The Public Citizen As Journalist – Who’s Literate, Who’s Not?

With vast resources available to writers, we should be the most literate journalists and authors in the universe. A few clicks and that political editorial, how-to article, that endless thesis on the endangered Iberian lynx can be completed in relative sonic time compared to previous generations. But are we too rushed or too lazy to research the validity of our sources?

A Dose of Baking Soda
Wikipedia can be and frequently is easily tampered with by anyone that chooses to do so. Granted, the search engines are a godsend; in seconds you’re on Mars. But their accountability ends there. In the Internet world of citizen writer, it’s the writer’s responsibility to be objective, to discriminate between the literate and the unqualified, as much as it behooves the reader to differentiate between the educated blogger and the uninformed blabbermouth.

Concurrently, there are the usual mainstream media with their honest errors, faux pas and deliberate lies all clamoring to break the story first. Do I use those same clicks and picks? Sometimes. They’re much too easy to ignore, but not without verification. If I want to be taken seriously, I have to forsake easy, take all information with a dose of sodium bicarbonate, and verify before signing my name. If you were writing a sci-fi story and you sent your protagonist back into 660 BCE Japan, the common way to find the name of the emperor of the period would be to ask dot com, maybe Wikipedia or Britannica. But they will lead you into a quagmire where history ends and mythology hints of an Empress who may never have existed. Or did she?

Young Samurai
When I was writing about medieval Japan, I hung out on a blog of young tigers. They knew every shogun family and Imperial era from the present to the mists of time. Anyone that presumed to know what they were talking about but didn’t, got mercilessly beheaded by these 21st century samurai. Accuracy and integrity are important to me so my research involves hunting down experts. Sometimes I’m fooled, but I do try. As part of his research, author James Michener spent his entire life traveling to places he wrote about; he needed to get it right, and he did. It was helpful that I had lived in Japan. I’d learned that hidden in a secret place within the walls of the Imperial Palace, which in itself is a secret place, are ancient historical records that no outsider has ever, nor ever will set eyes on. We can’t all be the constant traveler, but many good sources are available to writers.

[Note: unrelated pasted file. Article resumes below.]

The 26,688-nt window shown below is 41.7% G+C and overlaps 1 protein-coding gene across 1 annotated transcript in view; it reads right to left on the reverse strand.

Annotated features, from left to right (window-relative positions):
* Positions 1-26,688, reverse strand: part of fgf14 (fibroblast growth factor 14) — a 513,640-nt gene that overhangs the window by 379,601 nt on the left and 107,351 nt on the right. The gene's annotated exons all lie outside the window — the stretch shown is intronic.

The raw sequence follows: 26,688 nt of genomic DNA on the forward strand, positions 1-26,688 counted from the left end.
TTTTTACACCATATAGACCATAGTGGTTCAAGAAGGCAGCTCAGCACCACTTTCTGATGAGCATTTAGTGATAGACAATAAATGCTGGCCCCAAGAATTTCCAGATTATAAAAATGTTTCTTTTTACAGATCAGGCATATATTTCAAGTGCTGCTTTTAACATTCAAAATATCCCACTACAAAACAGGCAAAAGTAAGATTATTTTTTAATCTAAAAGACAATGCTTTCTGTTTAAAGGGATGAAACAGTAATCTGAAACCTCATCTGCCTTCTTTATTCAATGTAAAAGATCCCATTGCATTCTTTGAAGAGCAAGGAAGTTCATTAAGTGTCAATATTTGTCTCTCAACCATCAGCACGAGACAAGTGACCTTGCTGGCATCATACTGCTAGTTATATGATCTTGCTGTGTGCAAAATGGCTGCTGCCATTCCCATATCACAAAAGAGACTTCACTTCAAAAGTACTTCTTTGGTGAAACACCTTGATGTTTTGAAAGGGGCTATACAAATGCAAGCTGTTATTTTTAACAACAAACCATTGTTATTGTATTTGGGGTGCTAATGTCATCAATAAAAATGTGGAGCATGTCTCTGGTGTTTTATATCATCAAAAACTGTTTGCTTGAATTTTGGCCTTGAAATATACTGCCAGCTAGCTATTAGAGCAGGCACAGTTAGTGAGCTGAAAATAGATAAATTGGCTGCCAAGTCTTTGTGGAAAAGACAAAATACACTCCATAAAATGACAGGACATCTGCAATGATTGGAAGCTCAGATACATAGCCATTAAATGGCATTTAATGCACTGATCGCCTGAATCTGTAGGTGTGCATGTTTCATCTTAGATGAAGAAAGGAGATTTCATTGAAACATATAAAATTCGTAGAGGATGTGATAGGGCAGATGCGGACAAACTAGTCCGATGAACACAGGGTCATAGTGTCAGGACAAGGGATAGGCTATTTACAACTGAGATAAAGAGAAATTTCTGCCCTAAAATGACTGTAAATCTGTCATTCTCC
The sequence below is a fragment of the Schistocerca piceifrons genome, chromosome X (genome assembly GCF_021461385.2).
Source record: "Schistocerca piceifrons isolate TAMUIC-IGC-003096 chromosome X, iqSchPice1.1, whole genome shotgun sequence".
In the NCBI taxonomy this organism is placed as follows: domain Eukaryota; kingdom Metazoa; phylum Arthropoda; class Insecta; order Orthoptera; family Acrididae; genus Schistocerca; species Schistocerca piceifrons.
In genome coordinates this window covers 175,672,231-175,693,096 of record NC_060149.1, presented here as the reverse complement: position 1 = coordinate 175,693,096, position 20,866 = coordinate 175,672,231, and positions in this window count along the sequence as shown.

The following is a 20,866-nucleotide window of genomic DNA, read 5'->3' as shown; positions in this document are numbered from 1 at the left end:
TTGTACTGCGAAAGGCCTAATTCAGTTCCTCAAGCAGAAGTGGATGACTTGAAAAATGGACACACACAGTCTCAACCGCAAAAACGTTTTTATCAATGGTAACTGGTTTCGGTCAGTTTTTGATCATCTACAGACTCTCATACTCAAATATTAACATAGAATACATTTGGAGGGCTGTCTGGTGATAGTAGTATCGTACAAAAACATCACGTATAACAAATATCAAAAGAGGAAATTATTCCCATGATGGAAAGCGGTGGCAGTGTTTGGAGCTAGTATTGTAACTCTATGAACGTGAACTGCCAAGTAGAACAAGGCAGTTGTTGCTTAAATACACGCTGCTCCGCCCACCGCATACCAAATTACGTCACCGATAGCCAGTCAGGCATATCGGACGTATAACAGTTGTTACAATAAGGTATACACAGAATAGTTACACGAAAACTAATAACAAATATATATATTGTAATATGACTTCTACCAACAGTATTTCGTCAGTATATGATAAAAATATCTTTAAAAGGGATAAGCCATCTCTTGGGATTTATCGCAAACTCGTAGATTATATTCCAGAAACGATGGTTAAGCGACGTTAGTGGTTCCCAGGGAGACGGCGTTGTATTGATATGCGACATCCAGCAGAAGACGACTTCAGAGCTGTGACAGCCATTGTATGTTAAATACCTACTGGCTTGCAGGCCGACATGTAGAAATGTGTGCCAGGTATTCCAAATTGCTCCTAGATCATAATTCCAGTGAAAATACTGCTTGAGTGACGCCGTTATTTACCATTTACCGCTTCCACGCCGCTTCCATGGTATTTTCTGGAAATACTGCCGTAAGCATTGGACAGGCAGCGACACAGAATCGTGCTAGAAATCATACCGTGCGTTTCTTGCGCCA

The Untouchables
There are some dependable online sites I call my untouchables. They cannot be corrupted and I count on them for accuracy. ALPO, Association of Lunar and Planetary Observers is where amateur astronomers meet the pros, and wonks have fun, learn an enormous amount and share their knowledge. ALPO will take you anywhere you want to go in the universe, to any timeline (yes, you can bring your dog). The Asteroid 2001 RY47 will pass near the earth on the autumnal equinox, September 23rd of this year. If you journey to their website, scroll down to JPL Space Calendar and find the date, you can bring the graphic to life and see how the planets will line up. Mark your calendar and don’t forget to go outside and watch the show live. For a non-scientist like me, the Smithsonian/NASA Astrophysics Data system website ain’t bad either.

For plain old boring facts, the CIA World Fact Book site beats Britannica for depth and scope. Baseball writers can’t go wrong on the Baseball Almanac site; it’s a trip down memory lane, which when cross-referenced with Sporting News.com provides a rich cornucopia of American sports history. Point is there are a zillion reliable websites for discriminating authors, including respected online universities. But writers have to be willing to sacrifice fast and easy for proven fact. Dare I mention the old-fashioned public library?

Lack of Quality Assurance Didn’t Start With China
Should broadcast journalism require quality assurance? Nobody knows better than Dan Rather, an old pro who lost his job at CBS because he didn’t check the facts about President George W. Bush’s National Guard Service during the Vietnam War. Over at ABC, their 2006 production, “The Path To 9/11” was presented as an accurate historical representation of how America could’ a, should’ a grabbed Osama Bin Laden, but didn’t because President Bill Clinton was busy grabbing Monica Lewinsky. ABC’s producers presented as historical fact their own version of one of the most egregious events in American history. History is based on facts not on simplistic or biased views of events. But don’t accept what I just wrote. Historians are detectives and Det. Sgt. Friday accepted nothing but the facts.

In my next article Getting it Right or Don’t Write It, you’ll take a trip to a place you always wanted to go but didn’t have the bucks, a place where the truth was hidden from the world for centuries. In that sentence, I gave you a clue to the place.